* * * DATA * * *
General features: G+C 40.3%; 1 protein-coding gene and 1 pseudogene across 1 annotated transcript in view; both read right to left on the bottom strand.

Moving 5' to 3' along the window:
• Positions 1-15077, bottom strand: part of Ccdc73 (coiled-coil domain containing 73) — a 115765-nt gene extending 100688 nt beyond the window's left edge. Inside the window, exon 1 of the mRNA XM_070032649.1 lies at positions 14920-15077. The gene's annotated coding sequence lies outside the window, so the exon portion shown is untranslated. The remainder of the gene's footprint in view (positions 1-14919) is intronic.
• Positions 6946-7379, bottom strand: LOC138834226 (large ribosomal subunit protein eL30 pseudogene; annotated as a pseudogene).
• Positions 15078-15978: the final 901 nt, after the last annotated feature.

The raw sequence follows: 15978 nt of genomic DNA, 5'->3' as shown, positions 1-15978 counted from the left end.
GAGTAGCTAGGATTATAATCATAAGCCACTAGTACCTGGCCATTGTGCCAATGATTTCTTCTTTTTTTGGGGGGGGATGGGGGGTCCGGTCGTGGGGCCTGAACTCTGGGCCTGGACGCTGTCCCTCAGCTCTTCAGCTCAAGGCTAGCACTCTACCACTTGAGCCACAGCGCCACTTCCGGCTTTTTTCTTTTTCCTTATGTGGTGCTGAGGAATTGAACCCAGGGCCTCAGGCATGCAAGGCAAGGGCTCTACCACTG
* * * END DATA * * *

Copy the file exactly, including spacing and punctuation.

General features: G+C 40.3%; 1 protein-coding gene and 1 pseudogene across 1 annotated transcript in view; both read right to left on the bottom strand.

Moving 5' to 3' along the window:
• Positions 1-15077, bottom strand: part of Ccdc73 (coiled-coil domain containing 73) — a 115765-nt gene extending 100688 nt beyond the window's left edge. Inside the window, exon 1 of the mRNA XM_070032649.1 lies at positions 14920-15077. The gene's annotated coding sequence lies outside the window, so the exon portion shown is untranslated. The remainder of the gene's footprint in view (positions 1-14919) is intronic.
• Positions 6946-7379, bottom strand: LOC138834226 (large ribosomal subunit protein eL30 pseudogene; annotated as a pseudogene).
• Positions 15078-15978: the final 901 nt, after the last annotated feature.

The raw sequence follows: 15978 nt of genomic DNA, 5'->3' as shown, positions 1-15978 counted from the left end.
GAGTAGCTAGGATTATAATCATAAGCCACTAGTACCTGGCCATTGTGCCAATGATTTCTTCTTTTTTTGGGGGGGGATGGGGGGTCCGGTCGTGGGGCCTGAACTCTGGGCCTGGACGCTGTCCCTCAGCTCTTCAGCTCAAGGCTAGCACTCTACCACTTGAGCCACAGCGCCACTTCCGGCTTTTTTCTTTTTCCTTATGTGGTGCTGAGGAATTGAACCCAGGGCCTCAGGCATGCAAGGCAAGGGCTCTACCACTG